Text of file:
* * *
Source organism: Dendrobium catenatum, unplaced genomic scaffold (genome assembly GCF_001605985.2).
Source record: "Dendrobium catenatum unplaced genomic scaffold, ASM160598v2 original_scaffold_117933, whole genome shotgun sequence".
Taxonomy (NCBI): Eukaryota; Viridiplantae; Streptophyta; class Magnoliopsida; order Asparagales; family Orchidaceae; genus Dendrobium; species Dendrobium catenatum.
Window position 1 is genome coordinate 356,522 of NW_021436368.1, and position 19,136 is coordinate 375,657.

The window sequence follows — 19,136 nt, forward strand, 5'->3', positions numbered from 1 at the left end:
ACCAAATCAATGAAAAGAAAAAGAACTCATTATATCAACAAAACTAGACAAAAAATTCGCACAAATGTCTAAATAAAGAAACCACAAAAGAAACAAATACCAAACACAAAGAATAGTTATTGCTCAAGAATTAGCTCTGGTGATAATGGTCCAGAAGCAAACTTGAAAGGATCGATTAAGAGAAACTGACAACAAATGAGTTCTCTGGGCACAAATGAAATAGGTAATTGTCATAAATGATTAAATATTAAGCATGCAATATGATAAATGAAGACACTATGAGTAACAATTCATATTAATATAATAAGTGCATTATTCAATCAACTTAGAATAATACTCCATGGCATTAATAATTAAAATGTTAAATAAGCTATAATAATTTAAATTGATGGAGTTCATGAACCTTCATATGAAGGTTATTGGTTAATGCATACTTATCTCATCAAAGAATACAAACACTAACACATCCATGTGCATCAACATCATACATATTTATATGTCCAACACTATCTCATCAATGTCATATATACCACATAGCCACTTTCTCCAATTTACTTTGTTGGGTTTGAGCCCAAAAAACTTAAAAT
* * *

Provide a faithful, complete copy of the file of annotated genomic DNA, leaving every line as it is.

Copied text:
Source organism: Dendrobium catenatum, unplaced genomic scaffold (genome assembly GCF_001605985.2).
Source record: "Dendrobium catenatum unplaced genomic scaffold, ASM160598v2 original_scaffold_117933, whole genome shotgun sequence".
Taxonomy (NCBI): Eukaryota; Viridiplantae; Streptophyta; class Magnoliopsida; order Asparagales; family Orchidaceae; genus Dendrobium; species Dendrobium catenatum.
Window position 1 is genome coordinate 356,522 of NW_021436368.1, and position 19,136 is coordinate 375,657.

The window sequence follows — 19,136 nt, forward strand, 5'->3', positions numbered from 1 at the left end:
ACCAAATCAATGAAAAGAAAAAGAACTCATTATATCAACAAAACTAGACAAAAAATTCGCACAAATGTCTAAATAAAGAAACCACAAAAGAAACAAATACCAAACACAAAGAATAGTTATTGCTCAAGAATTAGCTCTGGTGATAATGGTCCAGAAGCAAACTTGAAAGGATCGATTAAGAGAAACTGACAACAAATGAGTTCTCTGGGCACAAATGAAATAGGTAATTGTCATAAATGATTAAATATTAAGCATGCAATATGATAAATGAAGACACTATGAGTAACAATTCATATTAATATAATAAGTGCATTATTCAATCAACTTAGAATAATACTCCATGGCATTAATAATTAAAATGTTAAATAAGCTATAATAATTTAAATTGATGGAGTTCATGAACCTTCATATGAAGGTTATTGGTTAATGCATACTTATCTCATCAAAGAATACAAACACTAACACATCCATGTGCATCAACATCATACATATTTATATGTCCAACACTATCTCATCAATGTCATATATACCACATAGCCACTTTCTCCAATTTACTTTGTTGGGTTTGAGCCCAAAAAACTTAAAAT